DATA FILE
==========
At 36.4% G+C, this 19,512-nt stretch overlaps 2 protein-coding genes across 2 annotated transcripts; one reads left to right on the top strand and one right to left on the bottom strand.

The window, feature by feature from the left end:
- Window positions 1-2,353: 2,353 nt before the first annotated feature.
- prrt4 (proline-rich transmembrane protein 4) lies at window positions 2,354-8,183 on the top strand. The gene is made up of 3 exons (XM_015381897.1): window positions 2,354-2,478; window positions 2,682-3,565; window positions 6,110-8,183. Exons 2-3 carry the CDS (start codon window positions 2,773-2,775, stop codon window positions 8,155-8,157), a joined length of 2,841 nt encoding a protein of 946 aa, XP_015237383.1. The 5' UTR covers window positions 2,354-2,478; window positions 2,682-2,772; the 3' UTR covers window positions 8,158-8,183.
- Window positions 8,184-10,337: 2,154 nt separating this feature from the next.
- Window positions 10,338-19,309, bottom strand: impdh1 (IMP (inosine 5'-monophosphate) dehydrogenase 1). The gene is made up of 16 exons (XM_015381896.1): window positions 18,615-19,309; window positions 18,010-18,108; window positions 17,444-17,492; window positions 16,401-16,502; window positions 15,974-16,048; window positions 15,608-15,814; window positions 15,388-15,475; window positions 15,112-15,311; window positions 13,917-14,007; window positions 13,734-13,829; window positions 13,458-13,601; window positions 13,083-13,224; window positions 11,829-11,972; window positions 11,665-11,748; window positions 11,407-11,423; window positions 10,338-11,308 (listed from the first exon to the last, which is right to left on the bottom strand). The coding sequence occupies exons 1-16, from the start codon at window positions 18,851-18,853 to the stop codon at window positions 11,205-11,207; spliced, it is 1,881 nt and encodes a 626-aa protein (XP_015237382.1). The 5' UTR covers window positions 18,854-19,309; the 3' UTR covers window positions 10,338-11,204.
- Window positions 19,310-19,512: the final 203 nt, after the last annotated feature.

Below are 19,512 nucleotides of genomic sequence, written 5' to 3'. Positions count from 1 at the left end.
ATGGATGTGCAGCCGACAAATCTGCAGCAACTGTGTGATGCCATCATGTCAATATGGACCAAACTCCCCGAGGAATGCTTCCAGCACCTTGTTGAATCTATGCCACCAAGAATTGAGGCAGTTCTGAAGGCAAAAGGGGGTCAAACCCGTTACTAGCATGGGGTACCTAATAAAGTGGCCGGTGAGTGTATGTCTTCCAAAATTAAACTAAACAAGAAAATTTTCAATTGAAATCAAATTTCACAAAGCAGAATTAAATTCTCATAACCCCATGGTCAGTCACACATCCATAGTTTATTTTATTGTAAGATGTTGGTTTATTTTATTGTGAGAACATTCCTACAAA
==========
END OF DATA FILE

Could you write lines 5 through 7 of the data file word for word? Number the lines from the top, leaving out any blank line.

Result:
- Window positions 8,184-10,337: 2,154 nt separating this feature from the next.
- Window positions 10,338-19,309, bottom strand: impdh1 (IMP (inosine 5'-monophosphate) dehydrogenase 1). The gene is made up of 16 exons (XM_015381896.1): window positions 18,615-19,309; window positions 18,010-18,108; window positions 17,444-17,492; window positions 16,401-16,502; window positions 15,974-16,048; window positions 15,608-15,814; window positions 15,388-15,475; window positions 15,112-15,311; window positions 13,917-14,007; window positions 13,734-13,829; window positions 13,458-13,601; window positions 13,083-13,224; window positions 11,829-11,972; window positions 11,665-11,748; window positions 11,407-11,423; window positions 10,338-11,308 (listed from the first exon to the last, which is right to left on the bottom strand). The coding sequence occupies exons 1-16, from the start codon at window positions 18,851-18,853 to the stop codon at window positions 11,205-11,207; spliced, it is 1,881 nt and encodes a 626-aa protein (XP_015237382.1). The 5' UTR covers window positions 18,854-19,309; the 3' UTR covers window positions 10,338-11,204.
- Window positions 19,310-19,512: the final 203 nt, after the last annotated feature.